Science fiction and fantasy covers


Two samples from a great Flickr set of science fiction and fantasy paperback covers. Both these titles were first published in 1976 and, unlike many Flickr postings, this set gives credit to the cover artists where known. The Moorcock book is one of his Elric volumes and while it isn’t a favourite of mine, the painting by Michael Whelan certainly is. Whelan produced several Elric covers in the 1970s of which this is easily the most successful, and one of the few works by any artist after Jim Cawthorn to capture the weird inhumanity of the Melnibonéan.

The Ellison collection, on the other hand is one of his finest, with a wraparound cover by the author’s favourite artists Leo & Diane Dillon. Just last week I completed the interior design for Tachyon’s forthcoming The Very Best of Fantasy & Science Fiction which included among a host of great stories The Deathbird by Harlan Ellison, a remarkable piece of writing and one of the best pieces in the entire book. That’s now gone off to the printer so I’ll be posting samples of the pages here shortly.

Elsewhere on { feuilleton }
The book covers archive
The illustrators archive

Previously on { feuilleton }
Groovy book covers
Jim Cawthorn, 1929–2008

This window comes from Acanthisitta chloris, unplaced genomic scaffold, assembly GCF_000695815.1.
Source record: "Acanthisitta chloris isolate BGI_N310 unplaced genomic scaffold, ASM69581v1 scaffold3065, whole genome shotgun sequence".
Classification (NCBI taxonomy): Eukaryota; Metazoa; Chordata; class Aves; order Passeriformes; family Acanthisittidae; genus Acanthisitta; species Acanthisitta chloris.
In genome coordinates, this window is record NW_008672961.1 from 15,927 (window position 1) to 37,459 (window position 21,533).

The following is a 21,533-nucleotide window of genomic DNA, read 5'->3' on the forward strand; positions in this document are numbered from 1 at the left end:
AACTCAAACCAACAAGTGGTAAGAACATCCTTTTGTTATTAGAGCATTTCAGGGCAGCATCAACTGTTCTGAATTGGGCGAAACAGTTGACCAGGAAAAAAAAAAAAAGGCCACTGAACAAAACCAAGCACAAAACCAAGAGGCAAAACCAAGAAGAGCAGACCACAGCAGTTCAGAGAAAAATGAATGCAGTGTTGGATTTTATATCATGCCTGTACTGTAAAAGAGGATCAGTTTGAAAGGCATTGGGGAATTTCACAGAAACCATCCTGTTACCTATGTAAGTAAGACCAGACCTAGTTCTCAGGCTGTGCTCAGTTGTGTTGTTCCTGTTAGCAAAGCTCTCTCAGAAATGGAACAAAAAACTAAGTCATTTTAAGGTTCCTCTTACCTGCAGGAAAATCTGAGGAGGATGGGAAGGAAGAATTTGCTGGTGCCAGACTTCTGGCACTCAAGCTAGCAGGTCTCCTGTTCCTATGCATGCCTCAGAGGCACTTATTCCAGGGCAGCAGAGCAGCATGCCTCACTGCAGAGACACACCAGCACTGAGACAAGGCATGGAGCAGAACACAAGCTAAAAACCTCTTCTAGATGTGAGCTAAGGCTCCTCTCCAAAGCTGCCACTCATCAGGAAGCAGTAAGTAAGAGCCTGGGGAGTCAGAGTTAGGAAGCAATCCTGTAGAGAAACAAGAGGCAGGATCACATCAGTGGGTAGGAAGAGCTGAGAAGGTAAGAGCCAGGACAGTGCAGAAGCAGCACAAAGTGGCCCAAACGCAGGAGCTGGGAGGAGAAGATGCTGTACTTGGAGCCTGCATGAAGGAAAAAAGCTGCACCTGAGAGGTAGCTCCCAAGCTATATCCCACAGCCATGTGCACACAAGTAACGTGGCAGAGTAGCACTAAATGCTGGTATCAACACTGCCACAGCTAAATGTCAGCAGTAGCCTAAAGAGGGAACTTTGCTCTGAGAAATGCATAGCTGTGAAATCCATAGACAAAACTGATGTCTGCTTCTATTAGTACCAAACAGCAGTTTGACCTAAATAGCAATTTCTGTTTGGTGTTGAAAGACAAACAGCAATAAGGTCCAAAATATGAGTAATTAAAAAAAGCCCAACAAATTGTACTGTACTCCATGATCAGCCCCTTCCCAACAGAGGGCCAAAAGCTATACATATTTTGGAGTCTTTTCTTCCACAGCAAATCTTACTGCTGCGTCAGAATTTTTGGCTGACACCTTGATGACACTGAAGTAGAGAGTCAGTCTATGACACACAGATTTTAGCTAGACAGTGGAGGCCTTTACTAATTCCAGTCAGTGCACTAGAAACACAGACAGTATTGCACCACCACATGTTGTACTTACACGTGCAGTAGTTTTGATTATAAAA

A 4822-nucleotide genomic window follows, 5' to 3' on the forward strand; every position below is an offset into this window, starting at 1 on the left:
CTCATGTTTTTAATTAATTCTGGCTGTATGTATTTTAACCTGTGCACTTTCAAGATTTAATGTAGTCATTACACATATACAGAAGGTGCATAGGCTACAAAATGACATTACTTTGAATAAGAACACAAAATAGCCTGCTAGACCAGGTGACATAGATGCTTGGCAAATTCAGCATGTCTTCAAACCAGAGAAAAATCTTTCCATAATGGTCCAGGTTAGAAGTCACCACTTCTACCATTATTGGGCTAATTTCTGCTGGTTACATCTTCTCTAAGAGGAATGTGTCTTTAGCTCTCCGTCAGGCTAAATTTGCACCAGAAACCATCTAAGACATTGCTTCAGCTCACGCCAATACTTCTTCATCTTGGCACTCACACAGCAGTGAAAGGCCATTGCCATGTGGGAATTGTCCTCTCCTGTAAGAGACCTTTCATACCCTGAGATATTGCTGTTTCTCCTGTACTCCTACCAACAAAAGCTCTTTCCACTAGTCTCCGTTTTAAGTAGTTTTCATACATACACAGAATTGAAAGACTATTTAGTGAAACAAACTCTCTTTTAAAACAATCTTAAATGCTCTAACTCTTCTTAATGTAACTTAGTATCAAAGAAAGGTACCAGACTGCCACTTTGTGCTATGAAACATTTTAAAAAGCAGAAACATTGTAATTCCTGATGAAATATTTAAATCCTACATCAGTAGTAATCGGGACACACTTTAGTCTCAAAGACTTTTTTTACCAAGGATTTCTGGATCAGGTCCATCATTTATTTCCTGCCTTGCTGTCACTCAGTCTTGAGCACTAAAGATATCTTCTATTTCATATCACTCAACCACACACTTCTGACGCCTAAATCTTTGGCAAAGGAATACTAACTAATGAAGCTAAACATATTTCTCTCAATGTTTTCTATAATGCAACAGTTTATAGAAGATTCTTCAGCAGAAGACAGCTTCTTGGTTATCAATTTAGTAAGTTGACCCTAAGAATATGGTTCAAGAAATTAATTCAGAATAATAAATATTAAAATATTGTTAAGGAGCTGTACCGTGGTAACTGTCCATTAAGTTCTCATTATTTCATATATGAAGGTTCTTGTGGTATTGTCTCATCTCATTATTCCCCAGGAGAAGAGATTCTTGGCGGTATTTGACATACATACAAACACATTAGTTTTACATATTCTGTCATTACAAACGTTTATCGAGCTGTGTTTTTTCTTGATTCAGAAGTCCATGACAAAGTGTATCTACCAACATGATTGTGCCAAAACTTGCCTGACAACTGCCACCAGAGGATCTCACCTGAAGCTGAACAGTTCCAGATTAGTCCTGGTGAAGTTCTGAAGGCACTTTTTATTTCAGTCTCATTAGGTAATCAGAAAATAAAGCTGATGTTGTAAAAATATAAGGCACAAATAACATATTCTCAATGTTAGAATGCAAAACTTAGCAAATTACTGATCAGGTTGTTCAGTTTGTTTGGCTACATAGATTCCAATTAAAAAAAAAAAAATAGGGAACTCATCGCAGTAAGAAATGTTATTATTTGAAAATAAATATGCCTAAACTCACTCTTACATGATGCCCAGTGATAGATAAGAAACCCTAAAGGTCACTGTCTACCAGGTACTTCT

Harlan Ellison: Dreams with Sharp Teeth
Revenant volumes: Bob Haberfield, New Worlds and others

The Columbus Monument


You can always rely on expositions and world’s fairs for architectural extravagance. This monster globe was an unrealised proposition for the 1893 World’s Columbian Exposition in Chicago and would have required potential visitors to be conveyed “by lift to the Equator, and thence by spiral railway to the North Pole.” What Columbus’s ship is doing perched at the top of the world is anyone’s guess. I’ve not been able to discover who was responsible for this; Erik Larson’s book about the fair (and the career of serial killer HH Holmes), The Devil in the White City, doesn’t mention the monument in its index.

Previously on { feuilleton }
Exposition Universelle publications
Exposition cornucopia
Return to the Exposition Universelle
The Palais Lumineux
Louis Bonnier’s exposition dreams
Exposition Universelle, 1900
The Palais du Trocadéro
The Evanescent City

Willy Pogány’s Lohengrin


Not sure how I managed to miss this at the Internet Archive, a copy of Pogány’s lavishly illustrated rendition of Wagner’s Lohengrin from 1913. This followed two earlier Wagner adaptations for Tannhaüser (1911) and Parsifal (1912). Golden Age Comic Book Stories has scans of the other two equally stunning volumes.


Elsewhere on { feuilleton }
The illustrators archive

Previously on { feuilleton }
Willy Pogány’s Parsifal